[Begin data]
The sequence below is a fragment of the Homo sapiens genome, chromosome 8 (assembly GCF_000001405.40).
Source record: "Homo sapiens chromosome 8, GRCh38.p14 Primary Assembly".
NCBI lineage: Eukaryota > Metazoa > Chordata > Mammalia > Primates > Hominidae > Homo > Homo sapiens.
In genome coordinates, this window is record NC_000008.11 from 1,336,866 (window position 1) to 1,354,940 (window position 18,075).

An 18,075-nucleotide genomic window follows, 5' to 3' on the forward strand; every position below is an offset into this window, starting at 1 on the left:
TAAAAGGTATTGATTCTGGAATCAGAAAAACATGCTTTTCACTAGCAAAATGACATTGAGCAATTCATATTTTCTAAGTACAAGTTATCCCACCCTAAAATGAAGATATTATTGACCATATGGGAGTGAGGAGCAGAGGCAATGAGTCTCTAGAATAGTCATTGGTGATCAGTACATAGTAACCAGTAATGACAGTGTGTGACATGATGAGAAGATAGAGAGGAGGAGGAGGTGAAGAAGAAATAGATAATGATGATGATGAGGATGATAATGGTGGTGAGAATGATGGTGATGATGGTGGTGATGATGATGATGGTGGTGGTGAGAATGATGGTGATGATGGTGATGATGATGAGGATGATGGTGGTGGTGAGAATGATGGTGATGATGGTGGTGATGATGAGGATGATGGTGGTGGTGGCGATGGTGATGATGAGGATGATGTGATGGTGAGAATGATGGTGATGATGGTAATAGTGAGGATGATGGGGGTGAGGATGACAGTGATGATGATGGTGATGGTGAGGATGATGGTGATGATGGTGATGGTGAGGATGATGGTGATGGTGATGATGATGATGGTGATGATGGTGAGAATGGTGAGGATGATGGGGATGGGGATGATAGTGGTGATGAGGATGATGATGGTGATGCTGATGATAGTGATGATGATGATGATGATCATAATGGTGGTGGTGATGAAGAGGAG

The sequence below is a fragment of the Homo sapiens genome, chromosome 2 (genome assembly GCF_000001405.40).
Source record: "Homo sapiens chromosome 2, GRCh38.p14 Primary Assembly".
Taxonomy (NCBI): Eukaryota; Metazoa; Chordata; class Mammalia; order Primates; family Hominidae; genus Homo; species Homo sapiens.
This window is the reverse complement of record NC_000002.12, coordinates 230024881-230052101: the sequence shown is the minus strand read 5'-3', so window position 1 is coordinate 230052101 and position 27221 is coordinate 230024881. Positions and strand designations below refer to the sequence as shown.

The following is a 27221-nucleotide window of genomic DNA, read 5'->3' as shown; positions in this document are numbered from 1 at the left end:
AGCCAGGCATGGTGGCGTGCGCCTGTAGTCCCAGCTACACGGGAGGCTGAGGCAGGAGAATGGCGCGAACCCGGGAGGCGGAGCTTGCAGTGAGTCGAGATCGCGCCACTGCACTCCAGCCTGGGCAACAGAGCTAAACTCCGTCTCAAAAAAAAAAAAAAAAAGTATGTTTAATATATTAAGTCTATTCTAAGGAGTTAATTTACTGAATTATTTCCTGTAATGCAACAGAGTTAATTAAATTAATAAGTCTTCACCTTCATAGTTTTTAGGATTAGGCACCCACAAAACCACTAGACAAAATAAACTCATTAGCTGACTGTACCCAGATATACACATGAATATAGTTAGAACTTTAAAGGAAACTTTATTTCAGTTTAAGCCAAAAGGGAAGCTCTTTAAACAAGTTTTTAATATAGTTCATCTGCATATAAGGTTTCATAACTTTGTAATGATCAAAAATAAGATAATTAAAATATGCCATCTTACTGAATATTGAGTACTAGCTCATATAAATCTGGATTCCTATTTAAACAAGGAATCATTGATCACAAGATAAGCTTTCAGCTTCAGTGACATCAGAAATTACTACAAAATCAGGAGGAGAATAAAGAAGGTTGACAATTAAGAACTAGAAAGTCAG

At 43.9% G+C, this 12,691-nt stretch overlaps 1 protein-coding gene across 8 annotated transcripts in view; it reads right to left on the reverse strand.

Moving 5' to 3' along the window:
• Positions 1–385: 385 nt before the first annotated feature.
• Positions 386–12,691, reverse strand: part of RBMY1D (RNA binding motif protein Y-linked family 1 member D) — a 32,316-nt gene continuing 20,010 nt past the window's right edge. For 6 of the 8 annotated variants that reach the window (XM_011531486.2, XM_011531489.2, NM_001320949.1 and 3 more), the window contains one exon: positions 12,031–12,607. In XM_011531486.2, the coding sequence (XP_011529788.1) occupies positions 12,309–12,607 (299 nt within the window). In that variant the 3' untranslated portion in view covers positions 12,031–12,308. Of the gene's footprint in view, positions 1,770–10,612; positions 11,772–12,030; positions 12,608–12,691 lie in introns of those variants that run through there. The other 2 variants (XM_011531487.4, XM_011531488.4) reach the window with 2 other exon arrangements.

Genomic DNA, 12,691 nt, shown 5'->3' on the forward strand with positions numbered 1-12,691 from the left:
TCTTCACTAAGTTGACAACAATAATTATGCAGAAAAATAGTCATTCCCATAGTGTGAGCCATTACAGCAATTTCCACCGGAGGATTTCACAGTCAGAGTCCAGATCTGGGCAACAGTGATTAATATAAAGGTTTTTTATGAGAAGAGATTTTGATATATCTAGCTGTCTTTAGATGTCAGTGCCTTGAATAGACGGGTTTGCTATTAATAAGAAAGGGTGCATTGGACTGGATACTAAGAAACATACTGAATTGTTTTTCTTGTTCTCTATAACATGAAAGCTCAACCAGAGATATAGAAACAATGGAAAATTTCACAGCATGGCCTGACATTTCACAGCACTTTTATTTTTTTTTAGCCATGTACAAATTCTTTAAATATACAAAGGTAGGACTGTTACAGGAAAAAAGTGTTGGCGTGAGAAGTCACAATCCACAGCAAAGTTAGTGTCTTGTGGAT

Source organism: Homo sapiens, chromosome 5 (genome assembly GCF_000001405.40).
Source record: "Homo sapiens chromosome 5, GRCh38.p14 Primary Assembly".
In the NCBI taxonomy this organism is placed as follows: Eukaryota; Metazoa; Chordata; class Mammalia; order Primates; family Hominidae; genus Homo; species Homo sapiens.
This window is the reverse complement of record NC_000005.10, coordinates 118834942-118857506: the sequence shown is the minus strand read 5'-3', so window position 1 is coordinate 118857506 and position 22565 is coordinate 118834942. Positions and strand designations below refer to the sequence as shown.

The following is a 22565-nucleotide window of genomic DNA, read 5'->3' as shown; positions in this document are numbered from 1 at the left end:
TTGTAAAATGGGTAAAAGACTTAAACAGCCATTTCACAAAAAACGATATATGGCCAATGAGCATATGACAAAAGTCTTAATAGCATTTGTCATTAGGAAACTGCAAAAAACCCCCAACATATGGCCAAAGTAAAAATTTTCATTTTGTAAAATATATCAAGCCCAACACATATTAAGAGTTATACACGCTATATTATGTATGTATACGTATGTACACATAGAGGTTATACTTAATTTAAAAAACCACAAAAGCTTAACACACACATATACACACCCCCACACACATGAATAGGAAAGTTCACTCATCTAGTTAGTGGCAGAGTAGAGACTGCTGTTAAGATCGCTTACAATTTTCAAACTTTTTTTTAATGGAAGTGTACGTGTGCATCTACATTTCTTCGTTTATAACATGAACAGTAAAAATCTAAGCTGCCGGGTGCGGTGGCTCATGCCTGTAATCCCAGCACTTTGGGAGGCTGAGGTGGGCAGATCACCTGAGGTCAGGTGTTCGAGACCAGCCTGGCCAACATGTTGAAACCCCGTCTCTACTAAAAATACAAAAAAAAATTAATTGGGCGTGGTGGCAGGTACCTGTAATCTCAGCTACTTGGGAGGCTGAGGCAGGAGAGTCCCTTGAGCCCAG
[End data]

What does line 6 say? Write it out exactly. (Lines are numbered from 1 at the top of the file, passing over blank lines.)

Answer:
TAAAAGGTATTGATTCTGGAATCAGAAAAACATGCTTTTCACTAGCAAAATGACATTGAGCAATTCATATTTTCTAAGTACAAGTTATCCCACCCTAAAATGAAGATATTATTGACCATATGGGAGTGAGGAGCAGAGGCAATGAGTCTCTAGAATAGTCATTGGTGATCAGTACATAGTAACCAGTAATGACAGTGTGTGACATGATGAGAAGATAGAGAGGAGGAGGAGGTGAAGAAGAAATAGATAATGATGATGATGAGGATGATAATGGTGGTGAGAATGATGGTGATGATGGTGGTGATGATGATGATGGTGGTGGTGAGAATGATGGTGATGATGGTGATGATGATGAGGATGATGGTGGTGGTGAGAATGATGGTGATGATGGTGGTGATGATGAGGATGATGGTGGTGGTGGCGATGGTGATGATGAGGATGATGTGATGGTGAGAATGATGGTGATGATGGTAATAGTGAGGATGATGGGGGTGAGGATGACAGTGATGATGATGGTGATGGTGAGGATGATGGTGATGATGGTGATGGTGAGGATGATGGTGATGGTGATGATGATGATGGTGATGATGGTGAGAATGGTGAGGATGATGGGGATGGGGATGATAGTGGTGATGAGGATGATGATGGTGATGCTGATGATAGTGATGATGATGATGATGATCATAATGGTGGTGGTGATGAAGAGGAG